The history of marriage in relation to women makes it an institution that some critics argue cannot and should not be accepted in the 21st century; to do so would mean to trivialize the abuses it was responsible for. Some critics argue that it is impossible to dissociate marriage from its past. Clare Chambers argues that:"(...) it is impossible to escape the history of the institution. Its status as a tradition ties its current meaning to its past". Past abuses of marriage are sometimes depicted in documentaries. A documentary in Ireland presented the story of elderly women who described their experiences with repeated acts of rape in marriage and the children born from these rapes,[when?] during the time when marital rape was not criminalized, contraception, abortion and divorce were all illegal, and the marriage bar restricting married women's employment outside home was in force. Marital rape in Ireland was made illegal in 1990, and divorce was legalized in 1996.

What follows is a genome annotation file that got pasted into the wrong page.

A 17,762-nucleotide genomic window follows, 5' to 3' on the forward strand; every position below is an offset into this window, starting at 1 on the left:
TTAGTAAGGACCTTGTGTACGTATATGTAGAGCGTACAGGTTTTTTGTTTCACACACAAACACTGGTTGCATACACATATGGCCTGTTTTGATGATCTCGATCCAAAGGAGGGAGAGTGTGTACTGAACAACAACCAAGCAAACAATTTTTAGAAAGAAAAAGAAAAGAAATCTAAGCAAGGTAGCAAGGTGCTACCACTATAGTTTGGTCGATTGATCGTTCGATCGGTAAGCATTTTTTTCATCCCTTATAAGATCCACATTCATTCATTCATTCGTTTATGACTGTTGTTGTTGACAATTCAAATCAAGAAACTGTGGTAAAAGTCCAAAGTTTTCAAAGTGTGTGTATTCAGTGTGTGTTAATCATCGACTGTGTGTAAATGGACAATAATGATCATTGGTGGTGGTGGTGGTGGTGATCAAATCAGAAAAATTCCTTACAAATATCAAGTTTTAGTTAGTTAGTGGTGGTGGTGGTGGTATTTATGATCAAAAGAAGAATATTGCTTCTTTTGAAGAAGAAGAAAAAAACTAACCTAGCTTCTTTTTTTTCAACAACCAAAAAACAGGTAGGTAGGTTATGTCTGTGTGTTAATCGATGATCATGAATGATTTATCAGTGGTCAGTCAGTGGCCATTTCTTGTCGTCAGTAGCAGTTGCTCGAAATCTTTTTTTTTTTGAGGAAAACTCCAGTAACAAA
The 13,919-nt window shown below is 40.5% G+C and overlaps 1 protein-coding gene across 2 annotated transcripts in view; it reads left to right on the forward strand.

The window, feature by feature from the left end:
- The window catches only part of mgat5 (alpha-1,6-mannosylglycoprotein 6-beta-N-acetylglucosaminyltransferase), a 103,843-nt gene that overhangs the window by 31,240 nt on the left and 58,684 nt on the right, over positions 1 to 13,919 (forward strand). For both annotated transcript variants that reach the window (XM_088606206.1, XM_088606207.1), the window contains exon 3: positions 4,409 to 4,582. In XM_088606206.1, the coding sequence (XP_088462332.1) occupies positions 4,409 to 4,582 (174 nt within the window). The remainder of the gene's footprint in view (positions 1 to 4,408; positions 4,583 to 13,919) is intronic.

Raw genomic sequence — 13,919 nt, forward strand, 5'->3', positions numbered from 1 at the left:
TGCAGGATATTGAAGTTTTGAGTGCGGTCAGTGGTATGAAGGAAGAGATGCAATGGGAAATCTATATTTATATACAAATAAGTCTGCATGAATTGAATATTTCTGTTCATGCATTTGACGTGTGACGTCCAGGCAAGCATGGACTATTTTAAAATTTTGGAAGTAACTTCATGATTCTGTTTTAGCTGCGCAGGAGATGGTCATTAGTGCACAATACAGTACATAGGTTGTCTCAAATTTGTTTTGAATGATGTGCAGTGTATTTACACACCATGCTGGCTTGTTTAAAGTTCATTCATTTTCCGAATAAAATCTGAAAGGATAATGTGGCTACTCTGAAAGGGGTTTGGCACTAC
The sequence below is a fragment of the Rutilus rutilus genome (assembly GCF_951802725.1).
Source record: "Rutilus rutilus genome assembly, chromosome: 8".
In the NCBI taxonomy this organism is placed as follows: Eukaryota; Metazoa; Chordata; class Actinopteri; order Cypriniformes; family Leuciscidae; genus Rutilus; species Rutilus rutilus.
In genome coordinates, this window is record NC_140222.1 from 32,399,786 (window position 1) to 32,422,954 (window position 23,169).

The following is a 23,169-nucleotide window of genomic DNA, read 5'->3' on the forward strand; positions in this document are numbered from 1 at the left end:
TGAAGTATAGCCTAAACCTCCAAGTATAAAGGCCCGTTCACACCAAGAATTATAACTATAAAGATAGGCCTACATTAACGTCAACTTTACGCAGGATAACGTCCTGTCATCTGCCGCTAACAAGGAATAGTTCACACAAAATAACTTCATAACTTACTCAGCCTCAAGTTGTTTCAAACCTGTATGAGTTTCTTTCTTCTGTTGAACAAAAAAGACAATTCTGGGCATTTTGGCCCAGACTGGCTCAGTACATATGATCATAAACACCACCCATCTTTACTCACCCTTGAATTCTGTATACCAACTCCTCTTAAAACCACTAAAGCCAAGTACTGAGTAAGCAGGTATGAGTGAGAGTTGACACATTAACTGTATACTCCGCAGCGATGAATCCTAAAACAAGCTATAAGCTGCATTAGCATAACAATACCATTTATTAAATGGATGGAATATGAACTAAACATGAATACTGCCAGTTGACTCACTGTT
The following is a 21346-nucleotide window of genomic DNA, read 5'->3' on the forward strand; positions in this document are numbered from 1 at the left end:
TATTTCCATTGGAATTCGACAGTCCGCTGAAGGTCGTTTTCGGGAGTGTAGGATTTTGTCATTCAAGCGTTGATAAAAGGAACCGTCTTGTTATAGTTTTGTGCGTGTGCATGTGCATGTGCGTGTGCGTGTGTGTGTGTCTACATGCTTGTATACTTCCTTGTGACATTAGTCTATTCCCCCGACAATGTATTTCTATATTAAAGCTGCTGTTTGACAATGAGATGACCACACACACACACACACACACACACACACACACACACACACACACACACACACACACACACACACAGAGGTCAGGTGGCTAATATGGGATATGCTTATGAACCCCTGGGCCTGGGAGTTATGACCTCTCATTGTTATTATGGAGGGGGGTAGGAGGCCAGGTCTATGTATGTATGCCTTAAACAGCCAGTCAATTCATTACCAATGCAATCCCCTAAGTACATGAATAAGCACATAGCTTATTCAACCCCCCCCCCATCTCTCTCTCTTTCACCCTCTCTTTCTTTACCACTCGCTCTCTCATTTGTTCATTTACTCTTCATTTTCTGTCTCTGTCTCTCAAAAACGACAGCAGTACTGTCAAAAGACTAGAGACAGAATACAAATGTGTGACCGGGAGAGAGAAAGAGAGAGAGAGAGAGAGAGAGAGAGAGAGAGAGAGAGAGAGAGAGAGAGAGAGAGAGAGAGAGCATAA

Violence against women
The United Nations General Assembly defines "violence against women" as "any act of gender-based violence that results in, or is likely to result in, physical, sexual or mental harm or suffering to women, including threats of such acts, coercion or arbitrary deprivation of liberty, whether occurring in public or in private life." The 1993 Declaration on the Elimination of Violence Against Women noted that this violence could be perpetrated by assailants of either gender, family members and even the "State" itself.
Critics of marriage argue that it is complicit in the mistreatment and subjugation of women across the world. Common concerns raised today focus on the health and general well-being of women, who, in parts of the world, have virtually no protection in law or in practice, against domestic violence within marriage. It is also nearly impossible for women there to get out of abusive relationships. Abuses are upheld by claims of possession and entitlement in some cultures and the well-being of women is undermined by a powerful act of subordination. According to Gerstel and Sarkisian, domestic violence, isolation, and housework tend to increase for women who sign marriage contracts. Those with lower income draw even fewer benefits from it. Bad marriages, according to Gerstel and Sarkisian, result in higher levels of stress, suicide, hypertension, cancer, and slower wound healing in women.